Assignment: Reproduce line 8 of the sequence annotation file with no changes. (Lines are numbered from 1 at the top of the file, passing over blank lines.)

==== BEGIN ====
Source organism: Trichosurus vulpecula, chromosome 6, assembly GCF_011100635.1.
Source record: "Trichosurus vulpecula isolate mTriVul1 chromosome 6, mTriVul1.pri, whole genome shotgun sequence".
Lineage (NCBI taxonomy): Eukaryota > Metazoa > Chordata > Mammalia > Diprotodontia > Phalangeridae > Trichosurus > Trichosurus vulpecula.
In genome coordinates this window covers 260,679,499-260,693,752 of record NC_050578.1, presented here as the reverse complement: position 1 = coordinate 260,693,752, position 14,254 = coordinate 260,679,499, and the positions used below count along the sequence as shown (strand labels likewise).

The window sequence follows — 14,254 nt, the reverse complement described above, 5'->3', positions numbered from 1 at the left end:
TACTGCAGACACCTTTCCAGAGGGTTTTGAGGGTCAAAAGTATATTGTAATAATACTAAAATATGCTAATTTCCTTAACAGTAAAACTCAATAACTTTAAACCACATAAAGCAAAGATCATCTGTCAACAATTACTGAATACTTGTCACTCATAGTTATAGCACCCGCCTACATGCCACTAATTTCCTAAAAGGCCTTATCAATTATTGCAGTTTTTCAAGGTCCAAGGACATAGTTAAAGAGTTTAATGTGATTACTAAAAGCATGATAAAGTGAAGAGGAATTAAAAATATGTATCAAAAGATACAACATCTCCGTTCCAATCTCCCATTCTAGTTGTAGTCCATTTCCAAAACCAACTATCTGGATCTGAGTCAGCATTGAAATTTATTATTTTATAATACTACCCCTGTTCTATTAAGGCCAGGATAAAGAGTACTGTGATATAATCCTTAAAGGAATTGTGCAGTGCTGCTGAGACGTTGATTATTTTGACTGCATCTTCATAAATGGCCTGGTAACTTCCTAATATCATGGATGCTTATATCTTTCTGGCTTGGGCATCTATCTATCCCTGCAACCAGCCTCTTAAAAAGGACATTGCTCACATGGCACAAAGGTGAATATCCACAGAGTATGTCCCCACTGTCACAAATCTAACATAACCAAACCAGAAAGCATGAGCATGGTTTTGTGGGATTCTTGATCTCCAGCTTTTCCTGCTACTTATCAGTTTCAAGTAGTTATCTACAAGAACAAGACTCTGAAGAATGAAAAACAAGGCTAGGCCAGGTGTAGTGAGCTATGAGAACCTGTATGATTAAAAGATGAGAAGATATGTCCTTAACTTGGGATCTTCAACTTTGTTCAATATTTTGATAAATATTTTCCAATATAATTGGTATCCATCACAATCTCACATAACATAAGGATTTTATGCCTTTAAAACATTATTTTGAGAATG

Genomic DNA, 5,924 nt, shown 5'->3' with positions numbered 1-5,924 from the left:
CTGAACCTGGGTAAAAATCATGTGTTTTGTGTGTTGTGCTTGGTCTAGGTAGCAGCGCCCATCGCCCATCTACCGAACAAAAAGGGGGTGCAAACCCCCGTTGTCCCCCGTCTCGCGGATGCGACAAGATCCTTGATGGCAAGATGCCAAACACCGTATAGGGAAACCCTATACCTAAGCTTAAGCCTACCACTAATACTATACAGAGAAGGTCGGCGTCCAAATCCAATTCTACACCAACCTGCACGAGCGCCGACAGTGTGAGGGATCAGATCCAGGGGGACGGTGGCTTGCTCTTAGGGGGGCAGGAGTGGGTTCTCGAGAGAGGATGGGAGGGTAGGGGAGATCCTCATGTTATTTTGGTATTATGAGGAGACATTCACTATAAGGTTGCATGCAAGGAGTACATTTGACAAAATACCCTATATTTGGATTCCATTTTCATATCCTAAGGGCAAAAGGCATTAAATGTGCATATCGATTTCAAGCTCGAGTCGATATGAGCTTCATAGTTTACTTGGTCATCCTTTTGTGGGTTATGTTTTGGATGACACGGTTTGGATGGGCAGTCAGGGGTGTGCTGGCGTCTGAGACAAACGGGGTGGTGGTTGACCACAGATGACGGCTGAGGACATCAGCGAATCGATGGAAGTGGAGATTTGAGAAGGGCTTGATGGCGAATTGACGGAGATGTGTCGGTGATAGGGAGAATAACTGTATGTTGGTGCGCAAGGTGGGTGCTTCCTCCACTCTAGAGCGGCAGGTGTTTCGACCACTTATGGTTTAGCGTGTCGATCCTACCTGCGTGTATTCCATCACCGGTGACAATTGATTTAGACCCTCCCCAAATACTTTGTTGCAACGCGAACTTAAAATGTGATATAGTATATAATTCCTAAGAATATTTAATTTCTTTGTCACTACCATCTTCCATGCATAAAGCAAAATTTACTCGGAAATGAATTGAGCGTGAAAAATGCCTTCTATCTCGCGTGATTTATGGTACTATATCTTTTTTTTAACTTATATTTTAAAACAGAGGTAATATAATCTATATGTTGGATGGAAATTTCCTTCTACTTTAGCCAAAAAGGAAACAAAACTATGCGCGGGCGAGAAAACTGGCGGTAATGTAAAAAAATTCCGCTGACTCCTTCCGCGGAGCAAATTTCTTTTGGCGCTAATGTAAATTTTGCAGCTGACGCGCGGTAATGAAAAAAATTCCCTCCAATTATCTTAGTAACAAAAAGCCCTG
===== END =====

CTGAACCTGGGTAAAAATCATGTGTTTTGTGTGTTGTGCTTGGTCTAGGTAGCAGCGCCCATCGCCCATCTACCGAACAAAAAGGGGGTGCAAACCCCCGTTGTCCCCCGTCTCGCGGATGCGACAAGATCCTTGATGGCAAGATGCCAAACACCGTATAGGGAAACCCTATACCTAAGCTTAAGCCTACCACTAATACTATACAGAGAAGGTCGGCGTCCAAATCCAATTCTACACCAACCTGCACGAGCGCCGACAGTGTGAGGGATCAGATCCAGGGGGACGGTGGCTTGCTCTTAGGGGGGCAGGAGTGGGTTCTCGAGAGAGGATGGGAGGGTAGGGGAGATCCTCATGTTATTTTGGTATTATGAGGAGACATTCACTATAAGGTTGCATGCAAGGAGTACATTTGACAAAATACCCTATATTTGGATTCCATTTTCATATCCTAAGGGCAAAAGGCATTAAATGTGCATATCGATTTCAAGCTCGAGTCGATATGAGCTTCATAGTTTACTTGGTCATCCTTTTGTGGGTTATGTTTTGGATGACACGGTTTGGATGGGCAGTCAGGGGTGTGCTGGCGTCTGAGACAAACGGGGTGGTGGTTGACCACAGATGACGGCTGAGGACATCAGCGAATCGATGGAAGTGGAGATTTGAGAAGGGCTTGATGGCGAATTGACGGAGATGTGTCGGTGATAGGGAGAATAACTGTATGTTGGTGCGCAAGGTGGGTGCTTCCTCCACTCTAGAGCGGCAGGTGTTTCGACCACTTATGGTTTAGCGTGTCGATCCTACCTGCGTGTATTCCATCACCGGTGACAATTGATTTAGACCCTCCCCAAATACTTTGTTGCAACGCGAACTTAAAATGTGATATAGTATATAATTCCTAAGAATATTTAATTTCTTTGTCACTACCATCTTCCATGCATAAAGCAAAATTTACTCGGAAATGAATTGAGCGTGAAAAATGCCTTCTATCTCGCGTGATTTATGGTACTATATCTTTTTTTTAACTTATATTTTAAAACAGAGGTAATATAATCTATATGTTGGATGGAAATTTCCTTCTACTTTAGCCAAAAAGGAAACAAAACTATGCGCGGGCGAGAAAACTGGCGGTAATGTAAAAAAATTCCGCTGACTCCTTCCGCGGAGCAAATTTCTTTTGGCGCTAATGTAAATTTTGCAGCTGACGCGCGGTAATGAAAAAAATTCCCTCCAATTATCTTAGTAACAAAAAGCCCTG